Review: ‘La Dosis’ explores who we are in the shadows.

La Dosis

Marcos is an experienced nurse who works the night shift of a private clinic. He is successful and professional, though it is soon revealed that he uses his position to help suffering patients find early peace. A new nurse in the clinic, Gabriel, shakes the sector: he is young, intelligent, beautiful, and seduces everyone. He soon deciphers Marcos’ secret and the clinic becomes a battle of wits and seduction. Marcos retracts until he discovers that Gabriel also dabbles in euthanasia, though for different reasons. This revelation forces him to confront Gabriel and Marcos knows that only by exposing his own true identity will he be able to stop him. 

La Dosis is a dark psychological thriller that from the very first scene pushes viewers to consider the harsh and subjective balance between life and death. At its center is Marcos, the lead overnight nurse of the ICU unit in a private hospital. By now, audiences are accustomed to anti-hero protagonists, so it is not hard to find compassion for Marcos even as he makes the ethically murky decision to euthanize critically ill patients that are suffering in their final days. In a nuanced and complex performance, Carlos Portaluppi excels in infusing Marcos’ actions with compassion. Through the many moody silent stretches of the film, the audience watches Marcos alone in shadowed rooms and backlit hallways as the weight of his actions plays across his face. 

The fragile morality of Marcos’ world is shattered, however, by the arrival of Gabriel (Ignacio Rogers), a young charismatic nurse that immediately charms patients and hospital colleagues alike. Gabriel understands Marcos’ impulses at once, but it soon becomes clear that he has his own darker code. The discovery compels Marcos to reexamine the complex web of justifications that he has been telling himself for years. When is it mercy? When is it just power? Is there a difference? It also pushes Marcos toward action, even if he is putting himself at risk by exposing more egregious crimes.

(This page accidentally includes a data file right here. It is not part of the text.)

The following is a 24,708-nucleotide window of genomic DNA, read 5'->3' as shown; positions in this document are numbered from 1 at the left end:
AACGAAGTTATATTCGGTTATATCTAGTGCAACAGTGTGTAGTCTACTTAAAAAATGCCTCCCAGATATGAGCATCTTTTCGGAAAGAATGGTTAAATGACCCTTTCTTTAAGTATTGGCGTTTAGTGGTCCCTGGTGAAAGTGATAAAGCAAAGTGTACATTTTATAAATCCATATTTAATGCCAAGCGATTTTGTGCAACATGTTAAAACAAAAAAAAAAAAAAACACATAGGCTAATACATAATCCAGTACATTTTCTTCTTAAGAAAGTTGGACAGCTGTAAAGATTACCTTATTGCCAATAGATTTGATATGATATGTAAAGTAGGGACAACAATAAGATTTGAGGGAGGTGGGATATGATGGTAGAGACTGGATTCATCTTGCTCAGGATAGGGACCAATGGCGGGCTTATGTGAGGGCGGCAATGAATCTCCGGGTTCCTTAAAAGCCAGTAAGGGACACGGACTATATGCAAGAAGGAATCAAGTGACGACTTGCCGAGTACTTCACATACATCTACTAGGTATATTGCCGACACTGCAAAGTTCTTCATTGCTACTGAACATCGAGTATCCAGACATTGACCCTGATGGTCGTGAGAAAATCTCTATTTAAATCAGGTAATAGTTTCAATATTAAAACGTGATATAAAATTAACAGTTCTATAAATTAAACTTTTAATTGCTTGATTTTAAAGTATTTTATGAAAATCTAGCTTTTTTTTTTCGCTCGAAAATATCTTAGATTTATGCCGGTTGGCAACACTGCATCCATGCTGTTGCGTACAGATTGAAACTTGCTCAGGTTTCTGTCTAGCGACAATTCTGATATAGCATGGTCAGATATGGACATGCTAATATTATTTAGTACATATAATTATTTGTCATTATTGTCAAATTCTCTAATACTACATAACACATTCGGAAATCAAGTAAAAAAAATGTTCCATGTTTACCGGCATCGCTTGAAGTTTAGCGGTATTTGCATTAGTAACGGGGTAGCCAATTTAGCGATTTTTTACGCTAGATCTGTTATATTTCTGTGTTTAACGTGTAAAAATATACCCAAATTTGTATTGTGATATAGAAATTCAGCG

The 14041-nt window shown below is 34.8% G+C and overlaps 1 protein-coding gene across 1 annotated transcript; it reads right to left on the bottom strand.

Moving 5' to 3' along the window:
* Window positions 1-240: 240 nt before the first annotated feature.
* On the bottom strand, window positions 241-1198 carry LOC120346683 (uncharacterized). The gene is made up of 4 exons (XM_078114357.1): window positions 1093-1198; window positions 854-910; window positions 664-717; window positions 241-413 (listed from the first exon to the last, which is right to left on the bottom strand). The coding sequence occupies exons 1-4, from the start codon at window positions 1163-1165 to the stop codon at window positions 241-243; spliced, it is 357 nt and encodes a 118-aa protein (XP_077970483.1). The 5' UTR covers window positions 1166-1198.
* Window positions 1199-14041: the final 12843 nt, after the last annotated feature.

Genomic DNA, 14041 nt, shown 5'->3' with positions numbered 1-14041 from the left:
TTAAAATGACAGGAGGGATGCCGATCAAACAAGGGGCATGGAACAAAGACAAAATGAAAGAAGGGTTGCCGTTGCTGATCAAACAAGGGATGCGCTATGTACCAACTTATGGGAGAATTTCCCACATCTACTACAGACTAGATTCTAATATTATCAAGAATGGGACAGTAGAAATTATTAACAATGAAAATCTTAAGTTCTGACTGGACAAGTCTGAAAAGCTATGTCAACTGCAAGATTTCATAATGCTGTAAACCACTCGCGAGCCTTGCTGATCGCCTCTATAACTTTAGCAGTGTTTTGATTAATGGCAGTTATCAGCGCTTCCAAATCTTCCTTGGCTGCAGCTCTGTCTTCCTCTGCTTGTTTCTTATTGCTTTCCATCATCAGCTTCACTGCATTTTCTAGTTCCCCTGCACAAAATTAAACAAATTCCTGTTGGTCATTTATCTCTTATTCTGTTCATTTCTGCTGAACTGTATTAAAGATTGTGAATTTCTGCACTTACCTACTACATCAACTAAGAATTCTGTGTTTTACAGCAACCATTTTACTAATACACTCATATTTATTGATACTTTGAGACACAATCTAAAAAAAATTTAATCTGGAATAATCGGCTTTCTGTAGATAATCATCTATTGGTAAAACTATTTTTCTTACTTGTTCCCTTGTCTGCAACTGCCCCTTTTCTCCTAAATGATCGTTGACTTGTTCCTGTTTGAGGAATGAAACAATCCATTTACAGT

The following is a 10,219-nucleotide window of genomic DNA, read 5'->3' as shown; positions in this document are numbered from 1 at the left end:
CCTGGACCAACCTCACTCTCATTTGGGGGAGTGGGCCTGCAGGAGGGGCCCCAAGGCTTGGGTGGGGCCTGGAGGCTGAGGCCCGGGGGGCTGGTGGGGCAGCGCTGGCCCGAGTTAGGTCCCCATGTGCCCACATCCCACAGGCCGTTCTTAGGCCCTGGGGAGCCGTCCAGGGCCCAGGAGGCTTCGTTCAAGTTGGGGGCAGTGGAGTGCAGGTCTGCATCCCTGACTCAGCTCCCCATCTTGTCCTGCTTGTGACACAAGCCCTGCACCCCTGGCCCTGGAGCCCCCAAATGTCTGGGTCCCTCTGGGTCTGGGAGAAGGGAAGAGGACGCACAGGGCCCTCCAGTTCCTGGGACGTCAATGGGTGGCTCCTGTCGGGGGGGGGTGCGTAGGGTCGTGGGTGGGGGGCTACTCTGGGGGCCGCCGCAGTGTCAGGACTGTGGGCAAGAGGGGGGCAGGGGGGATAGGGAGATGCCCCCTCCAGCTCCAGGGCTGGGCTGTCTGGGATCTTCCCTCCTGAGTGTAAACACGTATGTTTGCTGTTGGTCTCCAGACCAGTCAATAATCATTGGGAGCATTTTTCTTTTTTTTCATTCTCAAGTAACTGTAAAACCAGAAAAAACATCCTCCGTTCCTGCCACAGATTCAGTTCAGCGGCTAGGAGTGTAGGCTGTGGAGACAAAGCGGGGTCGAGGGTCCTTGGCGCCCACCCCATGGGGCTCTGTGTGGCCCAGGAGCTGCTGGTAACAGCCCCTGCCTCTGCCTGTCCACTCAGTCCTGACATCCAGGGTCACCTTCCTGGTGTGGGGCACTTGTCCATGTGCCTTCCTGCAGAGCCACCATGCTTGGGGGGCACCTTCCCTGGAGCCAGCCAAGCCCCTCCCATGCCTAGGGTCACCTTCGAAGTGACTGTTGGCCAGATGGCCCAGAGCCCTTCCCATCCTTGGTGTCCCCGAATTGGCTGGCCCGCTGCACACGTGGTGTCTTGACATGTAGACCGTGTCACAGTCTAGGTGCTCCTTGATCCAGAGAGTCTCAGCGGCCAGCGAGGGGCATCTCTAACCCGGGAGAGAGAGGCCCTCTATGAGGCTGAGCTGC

The most compelling scenes in the film are interchanges between Gabriel and Marcos as they confront, coerce, and ultimately conspire for and against each other. In one tense nihilistic exchange, Gabriel exclaims to Marcos, “We are the only ones who care about what we do. Have you realized that?” 

At its core, La Dosis is a complex meditation on power, the balance of which shifts subtly from scene to scene. It is not until the final shot that it is revealed who comes out on top.

LA DOSIS, the sharp slow-burn thriller from distributor Samuel Goldwyn Films, will be released on-demand and digital on June 11, 2021. The film world premiered at the Rotterdam Film Festival in 2020, and also played BFI Flare, the Fantasia Film Festival, and others.

Release Date:                        On VOD/digital on June 11, 2021
Directed by:                           Martín Kraut
Cast:                                       Carlos Portaluppi, Ignacio Rogers, Lorena Vega
Genre:                                    Thriller
Specs:                                    93 min
Distributor:                            Samuel Goldwyn Films

Jeremy’s Review: Hernán Guerschuny’s ‘The Film Critic’ Is a Satisfying Meta French New Wave Tribute


Much in the same way that the last film I reviewed, Justin Reardon‘s Playing It Cool (read review here), took on its subject in a manner that can only be described as meta, Hernán Guerschuny takes a similar concept and flips it.It seems that the film world is now fertile ground for movies (frankly none of them hold a candle to Altman‘s The Player). So let’s see how this one shakes out…